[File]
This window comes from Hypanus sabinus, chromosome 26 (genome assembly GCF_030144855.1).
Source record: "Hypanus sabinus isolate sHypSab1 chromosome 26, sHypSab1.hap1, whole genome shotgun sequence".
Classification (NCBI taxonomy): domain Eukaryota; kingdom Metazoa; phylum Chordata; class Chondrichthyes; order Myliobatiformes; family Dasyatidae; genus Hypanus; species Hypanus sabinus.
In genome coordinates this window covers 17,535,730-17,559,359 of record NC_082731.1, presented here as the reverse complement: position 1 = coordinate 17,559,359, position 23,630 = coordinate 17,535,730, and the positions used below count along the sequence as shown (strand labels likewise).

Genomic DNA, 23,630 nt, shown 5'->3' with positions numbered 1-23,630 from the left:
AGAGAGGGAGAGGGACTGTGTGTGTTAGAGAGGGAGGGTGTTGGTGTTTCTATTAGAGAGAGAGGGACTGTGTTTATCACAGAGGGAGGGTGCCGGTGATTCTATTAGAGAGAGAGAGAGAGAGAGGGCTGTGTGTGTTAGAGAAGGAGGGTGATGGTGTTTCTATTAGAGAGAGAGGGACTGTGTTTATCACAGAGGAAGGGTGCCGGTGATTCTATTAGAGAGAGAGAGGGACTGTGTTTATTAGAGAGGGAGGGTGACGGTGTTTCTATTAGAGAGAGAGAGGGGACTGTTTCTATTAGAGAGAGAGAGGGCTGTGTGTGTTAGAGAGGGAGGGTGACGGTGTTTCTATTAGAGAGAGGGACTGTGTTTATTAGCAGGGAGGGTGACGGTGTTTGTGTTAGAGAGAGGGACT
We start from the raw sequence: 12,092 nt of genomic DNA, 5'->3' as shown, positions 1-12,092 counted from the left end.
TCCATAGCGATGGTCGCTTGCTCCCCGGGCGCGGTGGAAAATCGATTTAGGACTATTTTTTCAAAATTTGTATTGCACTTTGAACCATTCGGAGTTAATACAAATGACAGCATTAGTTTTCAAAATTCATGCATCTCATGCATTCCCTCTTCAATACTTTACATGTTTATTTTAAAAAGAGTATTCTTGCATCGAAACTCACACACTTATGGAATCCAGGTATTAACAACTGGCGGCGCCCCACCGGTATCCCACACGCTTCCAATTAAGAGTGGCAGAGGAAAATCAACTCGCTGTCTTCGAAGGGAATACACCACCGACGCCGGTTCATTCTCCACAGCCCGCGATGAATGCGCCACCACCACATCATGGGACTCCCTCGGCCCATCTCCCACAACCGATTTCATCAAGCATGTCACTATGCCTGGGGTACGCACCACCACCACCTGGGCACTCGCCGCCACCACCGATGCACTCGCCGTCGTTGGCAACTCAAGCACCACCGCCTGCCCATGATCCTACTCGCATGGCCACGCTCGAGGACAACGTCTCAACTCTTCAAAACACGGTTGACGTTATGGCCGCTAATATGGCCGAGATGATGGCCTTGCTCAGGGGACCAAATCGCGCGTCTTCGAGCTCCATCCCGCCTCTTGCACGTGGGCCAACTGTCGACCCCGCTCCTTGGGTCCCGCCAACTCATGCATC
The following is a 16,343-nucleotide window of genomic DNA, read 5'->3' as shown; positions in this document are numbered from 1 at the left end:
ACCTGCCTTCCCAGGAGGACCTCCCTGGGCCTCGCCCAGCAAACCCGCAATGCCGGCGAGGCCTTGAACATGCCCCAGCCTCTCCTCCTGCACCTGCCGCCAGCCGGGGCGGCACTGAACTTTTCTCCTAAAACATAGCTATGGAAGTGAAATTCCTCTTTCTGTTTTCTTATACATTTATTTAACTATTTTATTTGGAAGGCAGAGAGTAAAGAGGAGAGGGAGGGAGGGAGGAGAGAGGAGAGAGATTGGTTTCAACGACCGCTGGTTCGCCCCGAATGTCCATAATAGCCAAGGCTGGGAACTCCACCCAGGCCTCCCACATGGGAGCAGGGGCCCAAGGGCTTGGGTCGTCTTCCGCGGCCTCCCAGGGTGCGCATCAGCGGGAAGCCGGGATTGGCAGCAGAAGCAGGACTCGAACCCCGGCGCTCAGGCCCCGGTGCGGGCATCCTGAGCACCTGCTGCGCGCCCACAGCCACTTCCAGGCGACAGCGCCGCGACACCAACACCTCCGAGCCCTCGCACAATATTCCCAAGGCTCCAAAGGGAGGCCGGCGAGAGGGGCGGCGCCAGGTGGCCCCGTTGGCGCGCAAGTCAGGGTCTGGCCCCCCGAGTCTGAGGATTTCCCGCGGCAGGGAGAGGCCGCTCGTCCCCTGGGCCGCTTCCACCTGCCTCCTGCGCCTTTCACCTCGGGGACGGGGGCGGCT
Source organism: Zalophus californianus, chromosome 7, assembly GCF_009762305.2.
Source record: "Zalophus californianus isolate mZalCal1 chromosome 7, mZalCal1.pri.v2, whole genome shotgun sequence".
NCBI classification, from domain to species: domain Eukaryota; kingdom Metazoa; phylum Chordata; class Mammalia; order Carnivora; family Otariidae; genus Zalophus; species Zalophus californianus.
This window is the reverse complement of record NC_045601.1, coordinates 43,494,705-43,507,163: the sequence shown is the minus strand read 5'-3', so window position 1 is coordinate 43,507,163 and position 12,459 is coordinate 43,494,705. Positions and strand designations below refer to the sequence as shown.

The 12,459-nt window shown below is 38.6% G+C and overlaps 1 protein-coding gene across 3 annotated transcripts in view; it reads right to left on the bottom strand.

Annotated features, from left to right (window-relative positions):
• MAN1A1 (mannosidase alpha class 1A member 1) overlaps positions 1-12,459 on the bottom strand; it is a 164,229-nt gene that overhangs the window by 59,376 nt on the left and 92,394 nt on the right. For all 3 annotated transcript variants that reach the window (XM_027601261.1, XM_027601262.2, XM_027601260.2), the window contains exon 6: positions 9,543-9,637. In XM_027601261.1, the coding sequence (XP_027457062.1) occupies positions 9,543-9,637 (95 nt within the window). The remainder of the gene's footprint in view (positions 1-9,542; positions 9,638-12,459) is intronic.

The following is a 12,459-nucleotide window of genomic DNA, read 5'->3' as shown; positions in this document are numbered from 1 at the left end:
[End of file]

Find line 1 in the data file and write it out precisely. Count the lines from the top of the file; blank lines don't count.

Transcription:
This window comes from Hypanus sabinus, chromosome 26 (genome assembly GCF_030144855.1).